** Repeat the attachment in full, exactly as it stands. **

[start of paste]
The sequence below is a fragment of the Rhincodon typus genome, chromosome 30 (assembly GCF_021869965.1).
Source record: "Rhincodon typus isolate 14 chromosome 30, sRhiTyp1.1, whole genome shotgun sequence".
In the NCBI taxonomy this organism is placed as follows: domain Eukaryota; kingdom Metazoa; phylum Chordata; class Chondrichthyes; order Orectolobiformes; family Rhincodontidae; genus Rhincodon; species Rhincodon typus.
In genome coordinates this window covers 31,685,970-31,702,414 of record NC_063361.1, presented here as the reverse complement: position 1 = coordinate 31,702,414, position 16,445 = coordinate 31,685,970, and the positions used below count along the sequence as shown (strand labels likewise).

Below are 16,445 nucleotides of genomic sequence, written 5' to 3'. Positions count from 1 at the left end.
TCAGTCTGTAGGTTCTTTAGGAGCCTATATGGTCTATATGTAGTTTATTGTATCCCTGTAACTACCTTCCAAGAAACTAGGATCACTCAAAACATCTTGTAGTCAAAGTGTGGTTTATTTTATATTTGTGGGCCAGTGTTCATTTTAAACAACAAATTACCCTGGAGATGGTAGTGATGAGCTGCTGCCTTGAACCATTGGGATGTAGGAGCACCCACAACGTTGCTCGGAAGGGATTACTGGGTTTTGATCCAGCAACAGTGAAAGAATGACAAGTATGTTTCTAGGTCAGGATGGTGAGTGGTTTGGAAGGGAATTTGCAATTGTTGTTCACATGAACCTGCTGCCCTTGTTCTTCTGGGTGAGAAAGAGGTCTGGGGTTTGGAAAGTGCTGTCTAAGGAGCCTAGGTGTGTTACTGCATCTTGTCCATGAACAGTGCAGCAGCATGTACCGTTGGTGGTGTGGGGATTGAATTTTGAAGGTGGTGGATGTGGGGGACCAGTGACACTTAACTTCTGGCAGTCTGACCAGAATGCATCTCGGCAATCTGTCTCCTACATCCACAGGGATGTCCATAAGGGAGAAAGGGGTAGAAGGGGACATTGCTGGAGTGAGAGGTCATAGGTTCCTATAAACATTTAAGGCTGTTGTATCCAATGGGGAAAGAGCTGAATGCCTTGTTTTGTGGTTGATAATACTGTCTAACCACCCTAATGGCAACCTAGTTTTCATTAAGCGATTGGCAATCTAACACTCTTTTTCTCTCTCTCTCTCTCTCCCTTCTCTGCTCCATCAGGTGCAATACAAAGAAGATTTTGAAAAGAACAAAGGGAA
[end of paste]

The sequence below is a fragment of the Rhincodon typus genome, chromosome 30 (assembly GCF_021869965.1).
Source record: "Rhincodon typus isolate 14 chromosome 30, sRhiTyp1.1, whole genome shotgun sequence".
In the NCBI taxonomy this organism is placed as follows: domain Eukaryota; kingdom Metazoa; phylum Chordata; class Chondrichthyes; order Orectolobiformes; family Rhincodontidae; genus Rhincodon; species Rhincodon typus.
In genome coordinates this window covers 31,685,970-31,702,414 of record NC_063361.1, presented here as the reverse complement: position 1 = coordinate 31,702,414, position 16,445 = coordinate 31,685,970, and the positions used below count along the sequence as shown (strand labels likewise).

Below are 16,445 nucleotides of genomic sequence, written 5' to 3'. Positions count from 1 at the left end.
TCAGTCTGTAGGTTCTTTAGGAGCCTATATGGTCTATATGTAGTTTATTGTATCCCTGTAACTACCTTCCAAGAAACTAGGATCACTCAAAACATCTTGTAGTCAAAGTGTGGTTTATTTTATATTTGTGGGCCAGTGTTCATTTTAAACAACAAATTACCCTGGAGATGGTAGTGATGAGCTGCTGCCTTGAACCATTGGGATGTAGGAGCACCCACAACGTTGCTCGGAAGGGATTACTGGGTTTTGATCCAGCAACAGTGAAAGAATGACAAGTATGTTTCTAGGTCAGGATGGTGAGTGGTTTGGAAGGGAATTTGCAATTGTTGTTCACATGAACCTGCTGCCCTTGTTCTTCTGGGTGAGAAAGAGGTCTGGGGTTTGGAAAGTGCTGTCTAAGGAGCCTAGGTGTGTTACTGCATCTTGTCCATGAACAGTGCAGCAGCATGTACCGTTGGTGGTGTGGGGATTGAATTTTGAAGGTGGTGGATGTGGGGGACCAGTGACACTTAACTTCTGGCAGTCTGACCAGAATGCATCTCGGCAATCTGTCTCCTACATCCACAGGGATGTCCATAAGGGAGAAAGGGGTAGAAGGGGACATTGCTGGAGTGAGAGGTCATAGGTTCCTATAAACATTTAAGGCTGTTGTATCCAATGGGGAAAGAGCTGAATGCCTTGTTTTGTGGTTGATAATACTGTCTAACCACCCTAATGGCAACCTAGTTTTCATTAAGCGATTGGCAATCTAACACTCTTTTTCTCTCTCTCTCTCTCTCCCTTCTCTGCTCCATCAGGTGCAATACAAAGAAGATTTTGAAAAGAACAAAGGGAA